Part of the reason euphoria reigns and a bull market can run free is that the U.S. Federal Reserve (Fed) is very accommodative in providing liquidity to the economy. It is quaint for us to recall now, but in the last 18 months of the 20th century (mid-1998 on), there was a great deal of concern that the switch from dates beginning 19xx to 20xx was going to disrupt many computer systems and cause the global financial system to possibly shut-down. To prevent the banking system from seizing up, the Fed aggressively pumped money into the system in the quarters preceding the millennial turn. When the calendar turned, and no disaster ensued, the Fed began vigorously draining what it had added to the system. Stock markets reacted, reaching their peaks in the first quarter of 2000 and falling sharply thereafter.

Following 2008, another crisis, but this one far more serious, took place and the Fed and other global central banks cut interest rates to near zero. A global economic collapse was averted, to be sure, but the central banks found themselves with a tiger by the tail which they appear unable to let go, even to this day. Indeed, almost a decade after the global downturn, over $12 trillion of debt globally trades at negative interest rates3, which many believed was essentially an impossible outcome beyond a temporary panic in any rational sense. It is quite likely that when the financial history of this era is written, the policies of ZIRP (Zero Interest Rate Policy) and QE (Quantitative Easing) will be seen as the equivalent of financial opioids for the market. They alleviate the pain of economic downturn very effectively, to be sure, but they are highly addictive. Weaning the patient from dependence turns out to be hard, but prolonged usage of this financial version of opioids is harmful to the patient. The capital markets are unable to provide signals about misallocation of capital, and many projects that should not be undertaken are. The behavior of many market participants changes. They come to believe the central banks can keep the pain away permanently—that markets will never go down—and ever-more risky behaviors are thus encouraged. The process becomes self-fulfilling…until one day when it isn’t. This movie has played before, and it only gets a Rotten Tomatoes score of 17 on the Happy Ending scale.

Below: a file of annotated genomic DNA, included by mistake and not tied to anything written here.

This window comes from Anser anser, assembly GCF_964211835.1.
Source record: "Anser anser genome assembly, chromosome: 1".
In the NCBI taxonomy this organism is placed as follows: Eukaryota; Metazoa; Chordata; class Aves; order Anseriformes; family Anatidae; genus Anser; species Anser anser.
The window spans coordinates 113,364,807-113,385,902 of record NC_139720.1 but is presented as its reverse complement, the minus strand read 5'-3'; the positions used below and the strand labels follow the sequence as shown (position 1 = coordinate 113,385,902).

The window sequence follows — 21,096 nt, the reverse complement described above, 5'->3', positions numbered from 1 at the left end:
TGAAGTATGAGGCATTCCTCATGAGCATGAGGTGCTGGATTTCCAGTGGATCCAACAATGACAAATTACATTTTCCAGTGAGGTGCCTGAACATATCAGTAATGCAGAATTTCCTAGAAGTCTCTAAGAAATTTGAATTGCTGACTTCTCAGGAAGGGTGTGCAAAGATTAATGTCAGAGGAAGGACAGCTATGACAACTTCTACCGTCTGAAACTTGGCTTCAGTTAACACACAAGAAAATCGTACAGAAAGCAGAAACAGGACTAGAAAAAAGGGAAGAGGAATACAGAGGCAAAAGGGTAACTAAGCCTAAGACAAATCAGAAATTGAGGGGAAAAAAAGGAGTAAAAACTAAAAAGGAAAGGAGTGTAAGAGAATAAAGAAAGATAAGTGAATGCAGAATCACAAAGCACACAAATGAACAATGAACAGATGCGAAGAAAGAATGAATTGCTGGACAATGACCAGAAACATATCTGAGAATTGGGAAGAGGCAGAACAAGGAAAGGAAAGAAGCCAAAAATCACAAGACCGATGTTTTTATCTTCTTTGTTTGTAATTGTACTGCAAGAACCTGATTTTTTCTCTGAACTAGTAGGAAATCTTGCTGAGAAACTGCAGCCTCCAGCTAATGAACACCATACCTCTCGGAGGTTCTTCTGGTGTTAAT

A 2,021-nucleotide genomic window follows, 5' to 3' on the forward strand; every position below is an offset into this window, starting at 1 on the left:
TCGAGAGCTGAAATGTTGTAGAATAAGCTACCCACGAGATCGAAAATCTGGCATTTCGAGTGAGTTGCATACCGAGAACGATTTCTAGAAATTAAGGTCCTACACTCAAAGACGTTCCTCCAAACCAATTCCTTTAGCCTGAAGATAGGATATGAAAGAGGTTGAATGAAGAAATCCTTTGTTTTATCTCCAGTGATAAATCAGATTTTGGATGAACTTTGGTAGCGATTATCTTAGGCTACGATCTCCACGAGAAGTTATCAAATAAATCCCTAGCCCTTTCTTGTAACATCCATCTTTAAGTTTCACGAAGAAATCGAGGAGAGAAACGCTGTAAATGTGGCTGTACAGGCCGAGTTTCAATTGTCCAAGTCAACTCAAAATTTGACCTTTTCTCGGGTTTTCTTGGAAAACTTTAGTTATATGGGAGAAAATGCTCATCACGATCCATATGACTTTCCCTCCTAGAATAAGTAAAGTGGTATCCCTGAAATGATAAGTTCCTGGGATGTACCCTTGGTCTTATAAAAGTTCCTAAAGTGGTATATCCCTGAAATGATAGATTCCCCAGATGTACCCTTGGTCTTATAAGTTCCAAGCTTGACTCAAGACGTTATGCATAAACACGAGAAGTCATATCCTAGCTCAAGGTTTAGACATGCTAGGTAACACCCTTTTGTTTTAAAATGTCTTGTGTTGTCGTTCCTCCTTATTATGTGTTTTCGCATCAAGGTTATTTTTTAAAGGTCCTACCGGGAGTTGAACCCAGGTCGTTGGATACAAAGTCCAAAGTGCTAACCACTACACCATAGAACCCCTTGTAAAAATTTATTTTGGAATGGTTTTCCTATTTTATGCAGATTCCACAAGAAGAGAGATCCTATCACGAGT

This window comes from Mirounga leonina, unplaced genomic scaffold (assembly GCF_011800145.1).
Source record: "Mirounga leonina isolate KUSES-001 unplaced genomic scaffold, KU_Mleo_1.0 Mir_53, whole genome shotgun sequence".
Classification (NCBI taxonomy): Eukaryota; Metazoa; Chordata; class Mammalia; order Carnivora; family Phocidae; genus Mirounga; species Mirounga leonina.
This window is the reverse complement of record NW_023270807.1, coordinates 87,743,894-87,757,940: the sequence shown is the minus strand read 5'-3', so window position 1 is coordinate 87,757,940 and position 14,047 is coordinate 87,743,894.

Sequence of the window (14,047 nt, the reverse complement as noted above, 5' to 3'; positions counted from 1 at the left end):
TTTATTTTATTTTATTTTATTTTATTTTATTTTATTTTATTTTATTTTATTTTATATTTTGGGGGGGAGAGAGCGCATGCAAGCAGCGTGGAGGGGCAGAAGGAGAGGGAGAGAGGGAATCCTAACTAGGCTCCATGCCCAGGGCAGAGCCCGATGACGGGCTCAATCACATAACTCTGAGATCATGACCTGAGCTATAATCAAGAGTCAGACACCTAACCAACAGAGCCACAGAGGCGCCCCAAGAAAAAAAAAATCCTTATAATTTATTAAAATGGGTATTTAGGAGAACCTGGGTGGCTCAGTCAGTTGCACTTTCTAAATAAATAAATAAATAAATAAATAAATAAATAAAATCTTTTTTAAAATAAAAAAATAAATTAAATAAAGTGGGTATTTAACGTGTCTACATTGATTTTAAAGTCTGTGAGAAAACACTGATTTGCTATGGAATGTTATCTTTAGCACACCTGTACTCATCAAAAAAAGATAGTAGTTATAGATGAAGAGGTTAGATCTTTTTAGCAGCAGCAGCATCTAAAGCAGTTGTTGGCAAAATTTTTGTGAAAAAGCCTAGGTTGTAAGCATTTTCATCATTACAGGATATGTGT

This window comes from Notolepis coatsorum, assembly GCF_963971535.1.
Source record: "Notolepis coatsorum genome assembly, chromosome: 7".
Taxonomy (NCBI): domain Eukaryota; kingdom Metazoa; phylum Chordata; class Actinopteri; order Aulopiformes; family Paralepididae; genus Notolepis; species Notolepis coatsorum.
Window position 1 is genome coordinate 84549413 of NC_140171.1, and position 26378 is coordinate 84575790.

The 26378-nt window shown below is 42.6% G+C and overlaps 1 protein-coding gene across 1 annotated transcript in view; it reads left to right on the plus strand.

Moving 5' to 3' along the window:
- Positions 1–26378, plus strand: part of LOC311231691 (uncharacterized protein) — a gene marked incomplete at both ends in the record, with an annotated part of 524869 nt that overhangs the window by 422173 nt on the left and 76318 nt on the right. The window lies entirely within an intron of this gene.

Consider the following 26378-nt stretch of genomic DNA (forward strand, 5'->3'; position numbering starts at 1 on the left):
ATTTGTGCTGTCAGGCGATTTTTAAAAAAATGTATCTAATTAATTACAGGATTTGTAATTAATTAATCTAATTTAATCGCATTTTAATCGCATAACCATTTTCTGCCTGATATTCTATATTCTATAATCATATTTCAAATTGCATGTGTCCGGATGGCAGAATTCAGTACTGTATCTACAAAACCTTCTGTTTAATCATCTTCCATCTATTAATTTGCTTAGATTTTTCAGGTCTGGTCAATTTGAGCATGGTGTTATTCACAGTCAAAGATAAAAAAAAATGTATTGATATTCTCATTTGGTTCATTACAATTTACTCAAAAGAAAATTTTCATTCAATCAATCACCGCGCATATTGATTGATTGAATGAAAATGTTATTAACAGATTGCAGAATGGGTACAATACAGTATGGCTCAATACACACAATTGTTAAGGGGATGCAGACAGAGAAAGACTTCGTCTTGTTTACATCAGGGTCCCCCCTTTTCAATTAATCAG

Over the last 25 years, we have been fortunate to serve a growing number of clients. We have maintained existing relationships and attracted new clients, largely because our philosophy across all the strategies we provide rests on several bedrock principles, chief among which are these two: doing our own fundamental research to build portfolios of both stocks and bonds from the bottom up and to insist that the valuations of the securities put into client portfolios adequately compensate for the risks to which we are exposing client capital. There are rarely times any of us think this is easy, but it is professionally gratifying to shepherd capital clients have entrusted to our management through hard markets. If it proves that we are headed for such a period, keep these two key principles in mind.

1Thanks go to the SBH Marketing Group, and especially Cindy Knowlton.
2 A group of stocks are so named as an acronym: Facebook, Amazon, Netflix, and Google. Other companies are also added to the mix, depending on one’s tastes, including Apple and Microsoft, among others. While the GICS classification system does not call all of them “technology” stocks—Amazon, for example, is in the Consumer Discretionary group— they are all technology dependent, both in operations and (especially) in investor perception.
3 Negative interest rates prevail in almost all of Europe and Japan. The central banks have bought so many bonds and driven the prices of bonds so high that the interest earned to maturity does not overcome the premium over par at which these bonds trade, thus producing a negative yield in investing in them.
The information contained herein is for informational purposes only without regard to any particular reader’s investment objectives, risk tolerances or financial situation and does not constitute investment advice, nor should it be considered a solicitation or offering to investors.